Once that’s done to my satisfaction, I have a crew of enthusiastic beta readers who are eagerly, I’m happy to say, waiting to read the book and give me feedback. I’m really looking forward to that part — I hope they enjoy the story, but I want to hear what parts of it aren’t working. I’ll need to know where the story might fall flat, where a scene doesn’t make sense or is hard to follow, where the plot has bogged down or dropped the ball, and certainly if the climax is exciting enough. After I review their feedback and make the necessary changes, I hope to have a book I’m proud of, one that will attract an agent.
While all this furious writing has been going on, my hubby and I have gotten our second vaccination, as have most of our friends. The second shot left us a little under-the-weather for two to three days, but nothing that wasn’t manageable, and now we’re confident that we can hold up well against any bugs.
The fact that the world’s researchers were able to come up with a viable vaccine in such a short time is almost miraculous. By contrast, researchers have been trying to develop a vaccine against malaria for decades. I know a lot of people worry about the short timeline, which necessarily means that testing was minimal, but in Ontario alone the number of cases has dropped from over 4,000 a day in April to less than 200 a day now. That’s a massive decrease, partly enabled by the lockdown to contain the spread, but in greater part because of the vaccinations.
In a week or so, I’ll be able to go to see the new Jungle Cruise movie with friends. Our little movie group hasn’t been able to get together in over a year. I consider us all very lucky — we lost one Christmas out of the pandemic, and spent a few months holed up in our homes. Aside from unrelated illnesses, which surely were a challenge during the past year-plus, those of us who took the precautions have stayed safe. Now we can begin looking ahead again, cautiously for now, until Covid-19 becomes a historical footnote, like smallpox.
I dream of finishing my complete trilogy, and maybe one day signing a copy for you in person at Comic-Con, where we can safely shake hands and chat. Wouldn’t that be a fabulous denouement to this grand writing adventure I’ve been on?! For anyone who’s had a long-time dream and been too afraid to start it — too worried about whether they’re worthy, or have the stamina/perseverance, or rich-enough soil to germinate their idea — there really is only one way to find out. You’ll likely surprise yourself with the result!
As always, all photos are by me unless otherwise stated, and all rights reserved.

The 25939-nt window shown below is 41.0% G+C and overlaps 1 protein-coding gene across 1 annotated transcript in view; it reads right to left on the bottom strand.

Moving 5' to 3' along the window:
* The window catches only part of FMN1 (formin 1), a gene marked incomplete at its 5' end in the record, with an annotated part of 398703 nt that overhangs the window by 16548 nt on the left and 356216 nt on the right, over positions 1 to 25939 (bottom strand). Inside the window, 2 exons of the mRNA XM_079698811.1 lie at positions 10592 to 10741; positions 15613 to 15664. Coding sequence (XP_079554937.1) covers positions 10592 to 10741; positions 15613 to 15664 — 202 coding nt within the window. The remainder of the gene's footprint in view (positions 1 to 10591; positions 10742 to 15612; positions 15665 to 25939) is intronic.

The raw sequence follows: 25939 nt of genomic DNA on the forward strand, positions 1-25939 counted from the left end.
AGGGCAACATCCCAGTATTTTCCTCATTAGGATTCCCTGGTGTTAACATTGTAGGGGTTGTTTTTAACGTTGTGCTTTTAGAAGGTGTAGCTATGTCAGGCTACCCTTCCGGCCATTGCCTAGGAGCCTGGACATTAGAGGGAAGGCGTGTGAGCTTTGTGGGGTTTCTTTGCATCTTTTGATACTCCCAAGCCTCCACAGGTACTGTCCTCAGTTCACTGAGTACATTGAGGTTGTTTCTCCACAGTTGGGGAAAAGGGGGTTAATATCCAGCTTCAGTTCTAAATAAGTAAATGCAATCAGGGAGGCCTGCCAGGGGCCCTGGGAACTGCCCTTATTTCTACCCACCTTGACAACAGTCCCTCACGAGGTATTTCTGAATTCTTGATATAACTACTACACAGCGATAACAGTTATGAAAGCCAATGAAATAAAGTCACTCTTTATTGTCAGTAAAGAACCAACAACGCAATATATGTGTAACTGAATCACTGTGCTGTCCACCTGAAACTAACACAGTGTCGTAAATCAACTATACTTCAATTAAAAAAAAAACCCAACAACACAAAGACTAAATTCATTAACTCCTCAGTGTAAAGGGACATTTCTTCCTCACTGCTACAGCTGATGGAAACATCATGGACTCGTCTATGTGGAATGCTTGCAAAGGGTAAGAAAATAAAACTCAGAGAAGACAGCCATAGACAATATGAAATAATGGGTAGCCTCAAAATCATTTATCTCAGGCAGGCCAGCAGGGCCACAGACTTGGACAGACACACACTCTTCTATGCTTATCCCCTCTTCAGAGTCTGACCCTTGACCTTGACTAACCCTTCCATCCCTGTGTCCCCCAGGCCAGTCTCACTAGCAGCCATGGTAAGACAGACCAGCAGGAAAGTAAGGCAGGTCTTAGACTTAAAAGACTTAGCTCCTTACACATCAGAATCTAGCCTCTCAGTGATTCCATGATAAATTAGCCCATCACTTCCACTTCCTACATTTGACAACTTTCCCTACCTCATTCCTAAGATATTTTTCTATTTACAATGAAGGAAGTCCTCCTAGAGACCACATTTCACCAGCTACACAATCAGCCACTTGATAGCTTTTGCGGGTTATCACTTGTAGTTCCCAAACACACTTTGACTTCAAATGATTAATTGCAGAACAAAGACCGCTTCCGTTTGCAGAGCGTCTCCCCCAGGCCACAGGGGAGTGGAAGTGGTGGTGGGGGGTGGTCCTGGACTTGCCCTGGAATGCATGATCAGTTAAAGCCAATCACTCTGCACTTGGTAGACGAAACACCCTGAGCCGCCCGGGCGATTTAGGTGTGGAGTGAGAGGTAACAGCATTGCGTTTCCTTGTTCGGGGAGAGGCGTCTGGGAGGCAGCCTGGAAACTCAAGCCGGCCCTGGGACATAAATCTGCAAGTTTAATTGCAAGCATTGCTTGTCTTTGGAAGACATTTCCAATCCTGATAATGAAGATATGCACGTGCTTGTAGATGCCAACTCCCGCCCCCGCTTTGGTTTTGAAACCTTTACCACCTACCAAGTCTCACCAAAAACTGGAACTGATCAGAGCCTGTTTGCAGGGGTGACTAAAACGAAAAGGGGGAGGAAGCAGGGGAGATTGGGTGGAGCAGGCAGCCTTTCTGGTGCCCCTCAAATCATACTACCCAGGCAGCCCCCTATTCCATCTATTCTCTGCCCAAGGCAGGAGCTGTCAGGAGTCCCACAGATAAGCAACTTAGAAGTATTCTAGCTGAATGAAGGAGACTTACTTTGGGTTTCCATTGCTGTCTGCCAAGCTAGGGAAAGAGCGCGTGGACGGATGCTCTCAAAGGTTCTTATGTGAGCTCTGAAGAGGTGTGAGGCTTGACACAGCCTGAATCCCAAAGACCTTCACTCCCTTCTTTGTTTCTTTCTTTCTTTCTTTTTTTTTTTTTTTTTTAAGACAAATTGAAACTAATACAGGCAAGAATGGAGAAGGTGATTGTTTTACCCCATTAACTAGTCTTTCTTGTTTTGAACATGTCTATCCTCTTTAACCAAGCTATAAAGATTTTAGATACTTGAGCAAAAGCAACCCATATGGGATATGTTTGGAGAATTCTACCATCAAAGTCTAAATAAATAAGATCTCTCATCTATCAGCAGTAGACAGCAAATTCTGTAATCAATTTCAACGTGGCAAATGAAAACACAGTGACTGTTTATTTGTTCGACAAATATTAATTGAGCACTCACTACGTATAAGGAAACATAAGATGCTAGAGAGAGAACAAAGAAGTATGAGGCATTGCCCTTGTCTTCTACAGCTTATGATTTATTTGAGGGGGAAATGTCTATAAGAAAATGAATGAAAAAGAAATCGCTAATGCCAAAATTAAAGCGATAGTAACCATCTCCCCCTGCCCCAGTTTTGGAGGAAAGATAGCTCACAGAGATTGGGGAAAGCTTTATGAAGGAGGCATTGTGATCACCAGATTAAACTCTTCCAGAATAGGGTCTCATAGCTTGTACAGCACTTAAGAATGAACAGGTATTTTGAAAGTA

We tend to take these busy little workers for granted, and many people are afraid of them (with good reason, for anyone who has an allergy), but in their tiny unassuming way they’re one of the most important creatures we have on our planet. Without their pollination of plants, we’d have a lot less to eat. Today’s post is in honour of World Bee Day.
It’s challenging to get a good photo of a bee. You need a lot of patience to try and catch them hanging around in one spot long enough; they do live up to the saying ‘busy as a bee’. I’ve tried many times; the photo above is one of my best, but I have plenty of photos that are as fuzzy as their little bodies.
I’m lucky enough to not be allergic, so I really enjoy watching bees zip around from flower to flower. I was stung many times as a child — we lived on a farm in northern Ontario that had an extensive patch of wild blueberries across the road and up a hill, and my mom and I would go picking as soon as the berries ripened. Sometimes we emerged unscathed, but I remember quite a few times when we fled back to the farmhouse sporting a few welts. My mom was a nurse, so she kept a ready supply of vinegar around to make compresses for the stings. The berries, and the adventure, were worth it 🙂
At my home now we have several plants that the bees love to visit: a pink spirea in the front, a pea bush in the back that fills with yellow flowers in the spring and is a favourite of area bees, and a big linden tree also in our back yard which, in years when it blooms, spreads its wonderful fragrance through the air. The huge bumblebees really love the linden, and there’s something about their drowsy buzzing that makes the world feel perfect for a while. We are proud bee supporters!